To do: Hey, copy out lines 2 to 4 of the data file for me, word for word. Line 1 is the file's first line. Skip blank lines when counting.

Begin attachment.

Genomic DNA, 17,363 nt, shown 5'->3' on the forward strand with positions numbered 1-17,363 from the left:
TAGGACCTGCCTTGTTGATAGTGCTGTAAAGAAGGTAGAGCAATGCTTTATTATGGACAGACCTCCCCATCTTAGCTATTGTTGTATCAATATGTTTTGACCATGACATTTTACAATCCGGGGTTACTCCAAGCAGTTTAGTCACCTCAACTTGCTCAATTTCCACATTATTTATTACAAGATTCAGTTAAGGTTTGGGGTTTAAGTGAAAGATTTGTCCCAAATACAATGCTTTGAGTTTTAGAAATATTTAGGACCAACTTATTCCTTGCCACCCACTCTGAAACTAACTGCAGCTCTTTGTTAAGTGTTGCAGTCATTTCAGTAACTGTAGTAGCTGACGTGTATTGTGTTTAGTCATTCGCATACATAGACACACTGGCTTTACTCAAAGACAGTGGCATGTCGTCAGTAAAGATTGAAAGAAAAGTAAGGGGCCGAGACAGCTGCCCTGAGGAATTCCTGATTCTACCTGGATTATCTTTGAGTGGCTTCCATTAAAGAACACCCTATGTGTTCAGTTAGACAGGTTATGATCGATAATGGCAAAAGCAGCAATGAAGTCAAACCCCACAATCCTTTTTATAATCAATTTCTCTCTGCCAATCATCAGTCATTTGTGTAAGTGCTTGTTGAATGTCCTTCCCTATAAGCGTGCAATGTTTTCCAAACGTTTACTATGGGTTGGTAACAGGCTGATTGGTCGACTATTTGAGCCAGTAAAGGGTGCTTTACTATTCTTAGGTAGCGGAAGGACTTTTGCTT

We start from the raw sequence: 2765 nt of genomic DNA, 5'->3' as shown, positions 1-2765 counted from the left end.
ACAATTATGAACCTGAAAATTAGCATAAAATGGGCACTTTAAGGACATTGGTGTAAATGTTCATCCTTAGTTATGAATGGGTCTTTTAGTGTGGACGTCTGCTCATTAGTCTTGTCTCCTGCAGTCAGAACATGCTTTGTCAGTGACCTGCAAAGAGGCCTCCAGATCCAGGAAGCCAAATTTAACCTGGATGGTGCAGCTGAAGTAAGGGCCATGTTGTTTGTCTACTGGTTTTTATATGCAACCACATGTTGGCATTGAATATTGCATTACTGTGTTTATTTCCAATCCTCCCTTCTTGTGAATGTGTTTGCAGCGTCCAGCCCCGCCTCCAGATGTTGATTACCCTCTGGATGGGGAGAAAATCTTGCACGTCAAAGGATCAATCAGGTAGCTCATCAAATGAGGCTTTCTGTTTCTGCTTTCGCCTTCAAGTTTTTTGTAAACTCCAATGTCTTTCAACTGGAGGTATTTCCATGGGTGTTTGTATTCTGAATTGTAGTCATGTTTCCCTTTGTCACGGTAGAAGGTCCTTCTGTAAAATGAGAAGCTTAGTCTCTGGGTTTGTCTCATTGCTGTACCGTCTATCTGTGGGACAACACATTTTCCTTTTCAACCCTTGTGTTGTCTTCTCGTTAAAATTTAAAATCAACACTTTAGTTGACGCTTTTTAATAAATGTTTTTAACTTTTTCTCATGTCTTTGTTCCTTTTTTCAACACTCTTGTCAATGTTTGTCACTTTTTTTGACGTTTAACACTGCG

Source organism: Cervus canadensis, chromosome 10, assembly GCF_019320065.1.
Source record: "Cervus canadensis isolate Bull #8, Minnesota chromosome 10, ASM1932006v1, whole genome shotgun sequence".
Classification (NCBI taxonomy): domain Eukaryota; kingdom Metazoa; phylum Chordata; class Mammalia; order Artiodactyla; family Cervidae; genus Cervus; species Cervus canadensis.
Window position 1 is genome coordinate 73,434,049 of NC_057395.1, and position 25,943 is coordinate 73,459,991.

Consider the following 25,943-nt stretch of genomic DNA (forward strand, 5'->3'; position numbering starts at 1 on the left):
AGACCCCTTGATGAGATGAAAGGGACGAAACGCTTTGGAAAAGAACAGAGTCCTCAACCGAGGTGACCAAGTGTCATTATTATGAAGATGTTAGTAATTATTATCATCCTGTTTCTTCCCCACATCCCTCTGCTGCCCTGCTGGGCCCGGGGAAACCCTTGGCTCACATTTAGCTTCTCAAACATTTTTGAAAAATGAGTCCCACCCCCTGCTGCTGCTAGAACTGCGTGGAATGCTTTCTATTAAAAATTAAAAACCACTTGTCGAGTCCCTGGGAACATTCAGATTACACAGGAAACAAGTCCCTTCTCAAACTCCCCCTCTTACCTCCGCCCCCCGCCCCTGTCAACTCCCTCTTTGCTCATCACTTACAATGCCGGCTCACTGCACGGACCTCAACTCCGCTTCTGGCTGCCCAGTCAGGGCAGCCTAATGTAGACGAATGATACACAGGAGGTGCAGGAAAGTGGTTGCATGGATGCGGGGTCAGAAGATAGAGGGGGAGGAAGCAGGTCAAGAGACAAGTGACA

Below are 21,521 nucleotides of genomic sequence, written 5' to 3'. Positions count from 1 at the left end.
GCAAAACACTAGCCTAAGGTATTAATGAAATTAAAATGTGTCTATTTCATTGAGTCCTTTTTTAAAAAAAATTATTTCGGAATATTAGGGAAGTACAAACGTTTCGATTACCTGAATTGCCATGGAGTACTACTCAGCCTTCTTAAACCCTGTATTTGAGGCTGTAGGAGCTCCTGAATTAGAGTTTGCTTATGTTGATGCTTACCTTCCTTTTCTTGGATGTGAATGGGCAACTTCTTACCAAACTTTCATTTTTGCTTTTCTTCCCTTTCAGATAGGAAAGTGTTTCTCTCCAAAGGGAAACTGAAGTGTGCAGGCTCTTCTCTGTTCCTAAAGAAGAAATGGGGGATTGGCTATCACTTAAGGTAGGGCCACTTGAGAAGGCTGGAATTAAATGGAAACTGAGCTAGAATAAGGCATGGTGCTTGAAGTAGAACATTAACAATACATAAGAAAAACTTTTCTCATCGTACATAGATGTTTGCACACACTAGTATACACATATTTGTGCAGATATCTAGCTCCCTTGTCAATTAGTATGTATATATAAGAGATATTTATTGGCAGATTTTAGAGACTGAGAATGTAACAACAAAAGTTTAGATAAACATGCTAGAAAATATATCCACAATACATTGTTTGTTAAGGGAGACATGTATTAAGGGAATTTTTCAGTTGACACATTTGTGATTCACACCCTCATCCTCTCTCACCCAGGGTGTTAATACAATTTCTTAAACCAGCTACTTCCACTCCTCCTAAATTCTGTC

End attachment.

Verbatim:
TAGGACCTGCCTTGTTGATAGTGCTGTAAAGAAGGTAGAGCAATGCTTTATTATGGACAGACCTCCCCATCTTAGCTATTGTTGTATCAATATGTTTTGACCATGACATTTTACAATCCGGGGTTACTCCAAGCAGTTTAGTCACCTCAACTTGCTCAATTTCCACATTATTTATTACAAGATTCAGTTAAGGTTTGGGGTTTAAGTGAAAGATTTGTCCCAAATACAATGCTTTGAGTTTTAGAAATATTTAGGACCAACTTATTCCTTGCCACCCACTCTGAAACTAACTGCAGCTCTTTGTTAAGTGTTGCAGTCATTTCAGTAACTGTAGTAGCTGACGTGTATTGTGTTTAGTCATTCGCATACATAGACACACTGGCTTTACTCAAAGACAGTGGCATGTCGTCAGTAAAGATTGAAAGAAAAGTAAGGGGCCGAGACAGCTGCCCTGAGGAATTCCTGATTCTACCTGGATTATCTTTGAGTGGCTTCCATTAAAGAACACCCTATGTGTTCAGTTAGACAGGTTATGATCGATAATGGCAAAAGCAGCAATGAAGTCAAACCCCACAATCCTTTTTATAATCAATTTCTCTCTGCCAATCATCAGTCATTTGTGTAAGTGCTTGTTGAATGTCCTTCCCTATAAGCGTGCAATGTTTTCCAAACGTTTACTATGGGTTGGTAACAGGCTGATTGGTCGACTATTTGAGCCAGTAAAGGGTGCTTTACTATTCTTAGGTAGCGGAAGGACTTTTGCTT

We start from the raw sequence: 2765 nt of genomic DNA, 5'->3' as shown, positions 1-2765 counted from the left end.
ACAATTATGAACCTGAAAATTAGCATAAAATGGGCACTTTAAGGACATTGGTGTAAATGTTCATCCTTAGTTATGAATGGGTCTTTTAGTGTGGACGTCTGCTCATTAGTCTTGTCTCCTGCAGTCAGAACATGCTTTGTCAGTGACCTGCAAAGAGGCCTCCAGATCCAGGAAGCCAAATTTAACCTGGATGGTGCAGCTGAAGTAAGGGCCATGTTGTTTGTCTACTGGTTTTTATATGCAACCACATGTTGGCATTGAATATTGCATTACTGTGTTTATTTCCAATCCTCCCTTCTTGTGAATGTGTTTGCAGCGTCCAGCCCCGCCTCCAGATGTTGATTACCCTCTGGATGGGGAGAAAATCTTGCACGTCAAAGGATCAATCAGGTAGCTCATCAAATGAGGCTTTCTGTTTCTGCTTTCGCCTTCAAGTTTTTTGTAAACTCCAATGTCTTTCAACTGGAGGTATTTCCATGGGTGTTTGTATTCTGAATTGTAGTCATGTTTCCCTTTGTCACGGTAGAAGGTCCTTCTGTAAAATGAGAAGCTTAGTCTCTGGGTTTGTCTCATTGCTGTACCGTCTATCTGTGGGACAACACATTTTCCTTTTCAACCCTTGTGTTGTCTTCTCGTTAAAATTTAAAATCAACACTTTAGTTGACGCTTTTTAATAAATGTTTTTAACTTTTTCTCATGTCTTTGTTCCTTTTTTCAACACTCTTGTCAATGTTTGTCACTTTTTTTGACGTTTAACACTGCG